In my teenage years, with a reversed biological clock, I sometimes found myself alone sitting outside the house under a thin coat (it’s never too cold where I come from) when it was deep into the first night of the New Year. I felt a strange sense of becoming one with the vast and quiet darkness of this village. Every fifteen minutes, another glimmering light from a faraway house was turned off. Even the pagoda’s bell would stop ringing.
I had to comfort myself: morning will arrive, and many people will visit, dressed up in their newest, nicest clothing; they will chat cheerfully, give New Year wishes to each other and lucky money in red pockets to the kids. In a few hours, the not-so-large kitchen will be filled with the joyful chatter of many aunts as they serve the ongoing parties. Men will gather among the tables in the front room of the house, drinking and heatedly discussing politics and religion.
My dad used to let me sit with him in the men’s place until I turned twelve and realised that the kitchen was a more heartfelt place where the women talked about their kids and their lives. Anyway, soon, the liveliness of the holiday would come and then there would be no way to escape from it. This feeling of stagnancy was just temporary.
My last Tết in my grandma’s house was five years ago. I wasn’t very cheerful. There was only my sister and me playing in the yard as my cousins were either sleeping or travelling with their parents. We were the only family that stayed with my grandma for three full days of the celebration.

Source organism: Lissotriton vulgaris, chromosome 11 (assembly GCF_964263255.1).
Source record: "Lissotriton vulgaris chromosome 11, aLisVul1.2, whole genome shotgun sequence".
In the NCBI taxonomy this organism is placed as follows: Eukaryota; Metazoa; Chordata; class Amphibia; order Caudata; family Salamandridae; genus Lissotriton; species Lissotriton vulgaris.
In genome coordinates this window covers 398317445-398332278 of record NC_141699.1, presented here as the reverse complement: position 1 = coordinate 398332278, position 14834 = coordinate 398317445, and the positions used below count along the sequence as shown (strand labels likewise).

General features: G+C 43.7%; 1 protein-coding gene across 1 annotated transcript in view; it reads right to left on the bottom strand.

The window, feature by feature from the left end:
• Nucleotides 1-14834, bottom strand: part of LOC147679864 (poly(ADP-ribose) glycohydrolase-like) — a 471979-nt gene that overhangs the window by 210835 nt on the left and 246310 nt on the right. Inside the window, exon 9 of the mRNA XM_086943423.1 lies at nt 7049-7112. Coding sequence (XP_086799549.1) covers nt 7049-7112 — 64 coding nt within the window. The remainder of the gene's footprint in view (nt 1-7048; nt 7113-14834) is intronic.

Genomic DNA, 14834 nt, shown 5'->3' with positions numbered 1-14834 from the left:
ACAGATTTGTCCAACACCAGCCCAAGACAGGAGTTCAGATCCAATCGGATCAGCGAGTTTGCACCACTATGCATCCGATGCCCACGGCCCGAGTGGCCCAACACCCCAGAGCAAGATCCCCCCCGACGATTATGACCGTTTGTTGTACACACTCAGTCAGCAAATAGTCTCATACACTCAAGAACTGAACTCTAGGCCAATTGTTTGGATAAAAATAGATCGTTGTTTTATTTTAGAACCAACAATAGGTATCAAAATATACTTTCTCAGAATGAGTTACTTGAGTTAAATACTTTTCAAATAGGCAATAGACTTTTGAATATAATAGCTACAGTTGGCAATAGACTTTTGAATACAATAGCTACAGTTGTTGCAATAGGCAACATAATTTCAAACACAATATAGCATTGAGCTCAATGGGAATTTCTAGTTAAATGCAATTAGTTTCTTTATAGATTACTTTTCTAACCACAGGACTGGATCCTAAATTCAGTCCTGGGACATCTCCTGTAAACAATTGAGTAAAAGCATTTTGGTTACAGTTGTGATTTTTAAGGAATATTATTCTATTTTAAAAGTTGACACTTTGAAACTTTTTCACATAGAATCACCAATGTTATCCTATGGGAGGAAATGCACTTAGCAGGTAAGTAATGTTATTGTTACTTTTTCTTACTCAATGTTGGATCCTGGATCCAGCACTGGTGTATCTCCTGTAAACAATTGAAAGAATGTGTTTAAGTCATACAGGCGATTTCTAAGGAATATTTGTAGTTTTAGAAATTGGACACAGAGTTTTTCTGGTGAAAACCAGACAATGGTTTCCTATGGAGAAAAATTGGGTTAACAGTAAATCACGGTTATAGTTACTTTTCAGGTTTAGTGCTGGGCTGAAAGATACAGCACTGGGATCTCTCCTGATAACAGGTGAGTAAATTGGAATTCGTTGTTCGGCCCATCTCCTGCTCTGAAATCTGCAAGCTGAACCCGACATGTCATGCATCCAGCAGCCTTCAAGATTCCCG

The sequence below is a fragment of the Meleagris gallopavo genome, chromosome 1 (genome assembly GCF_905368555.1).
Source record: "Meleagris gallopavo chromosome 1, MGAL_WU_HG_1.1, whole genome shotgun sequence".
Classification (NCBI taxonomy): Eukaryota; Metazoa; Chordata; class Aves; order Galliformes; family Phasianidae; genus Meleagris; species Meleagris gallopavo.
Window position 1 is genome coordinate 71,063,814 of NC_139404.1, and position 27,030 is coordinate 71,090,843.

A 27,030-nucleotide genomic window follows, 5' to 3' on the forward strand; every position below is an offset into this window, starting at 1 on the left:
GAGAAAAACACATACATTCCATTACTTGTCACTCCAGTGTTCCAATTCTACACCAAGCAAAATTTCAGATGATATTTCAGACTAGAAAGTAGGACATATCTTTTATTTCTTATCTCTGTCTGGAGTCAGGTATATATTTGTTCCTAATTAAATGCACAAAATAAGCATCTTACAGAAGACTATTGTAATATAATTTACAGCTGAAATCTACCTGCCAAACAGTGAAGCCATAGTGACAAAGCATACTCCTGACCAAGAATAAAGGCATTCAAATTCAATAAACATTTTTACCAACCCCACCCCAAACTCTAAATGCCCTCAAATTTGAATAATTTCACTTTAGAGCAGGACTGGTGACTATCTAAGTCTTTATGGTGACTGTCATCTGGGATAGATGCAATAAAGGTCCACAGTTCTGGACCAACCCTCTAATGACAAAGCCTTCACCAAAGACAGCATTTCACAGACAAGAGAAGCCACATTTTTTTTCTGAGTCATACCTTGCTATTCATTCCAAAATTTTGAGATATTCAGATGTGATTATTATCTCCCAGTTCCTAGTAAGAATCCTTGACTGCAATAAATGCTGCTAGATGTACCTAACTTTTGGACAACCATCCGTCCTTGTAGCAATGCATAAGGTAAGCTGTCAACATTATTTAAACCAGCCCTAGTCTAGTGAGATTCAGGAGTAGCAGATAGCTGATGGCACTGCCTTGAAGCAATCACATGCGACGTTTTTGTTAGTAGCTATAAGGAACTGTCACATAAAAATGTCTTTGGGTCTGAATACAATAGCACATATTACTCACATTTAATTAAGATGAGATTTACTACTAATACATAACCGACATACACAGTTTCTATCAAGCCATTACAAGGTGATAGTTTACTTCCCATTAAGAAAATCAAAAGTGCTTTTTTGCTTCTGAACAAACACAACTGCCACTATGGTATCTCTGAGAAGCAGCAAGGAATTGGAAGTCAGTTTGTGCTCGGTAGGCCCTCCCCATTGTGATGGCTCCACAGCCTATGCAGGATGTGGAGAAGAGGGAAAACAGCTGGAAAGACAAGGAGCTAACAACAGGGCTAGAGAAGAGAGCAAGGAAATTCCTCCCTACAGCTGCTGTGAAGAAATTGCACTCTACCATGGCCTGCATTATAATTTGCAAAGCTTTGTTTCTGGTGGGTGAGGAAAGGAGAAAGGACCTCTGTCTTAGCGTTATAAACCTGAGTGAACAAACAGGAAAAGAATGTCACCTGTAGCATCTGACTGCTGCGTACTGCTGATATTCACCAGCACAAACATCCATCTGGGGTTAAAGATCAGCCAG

I felt abandoned by my cousins who were growing up and not interested in our children’s games anymore. I felt tired of the way every Tết is spent in the exact same way: the same journey to this village, the same traditions, the same topics everyone seems to talk about… I knew many people chose to spend their holiday travelling instead. I suggested to my parents that we should try that out.
You know what they say: “Be careful what you wish for”. I wished things would change. Now I don’t do any of the things I used to do with my family when the New Year comes. For the next five years, I never got to spend the New Year with my family, instead having to go to lessons and lectures like any other student in England.
Things have changed. But would I prefer to spend New Year’s Eve waiting for fireworks outside my grandma’s house or to sit in a late seminar? Would I prefer to sit in the kitchen admiring my grandma skilfully wrap banana leaves around “bánh ít”, a sweet sticky rice cake filled with cooked mung beans, or write up some essay for a next-day deadline? Would I prefer to be surrounded by people I love so much and miss terribly, or to walk in such cold weather around people who could never share the same excitement?
Only after I left, did I realise that my feeling of stagnancy about the village was deadly wrong. Within five years, my big family welcomed my two new cousins and two new nephews. My mother told me how Tết was full of crying noises but also laughter from everyone. Little children always cheer up the house.
I can’t wait until I get to be the quieter adult in the yard watching the kids getting excited for fireworks and playing their games. I can’t wait until I get to be the rescuer of kids stuck on the roof without a ladder. I can’t wait until I get to be part of the celebratory scene of Tết Nguyên Đán in my grandma’s house again.
Since I came to England, I don’t wish for things to change anymore. Sooner or later you will be slowly pushed away from what is familiar to you now. And it is always much more difficult to go back to the old days than to run away or move forward.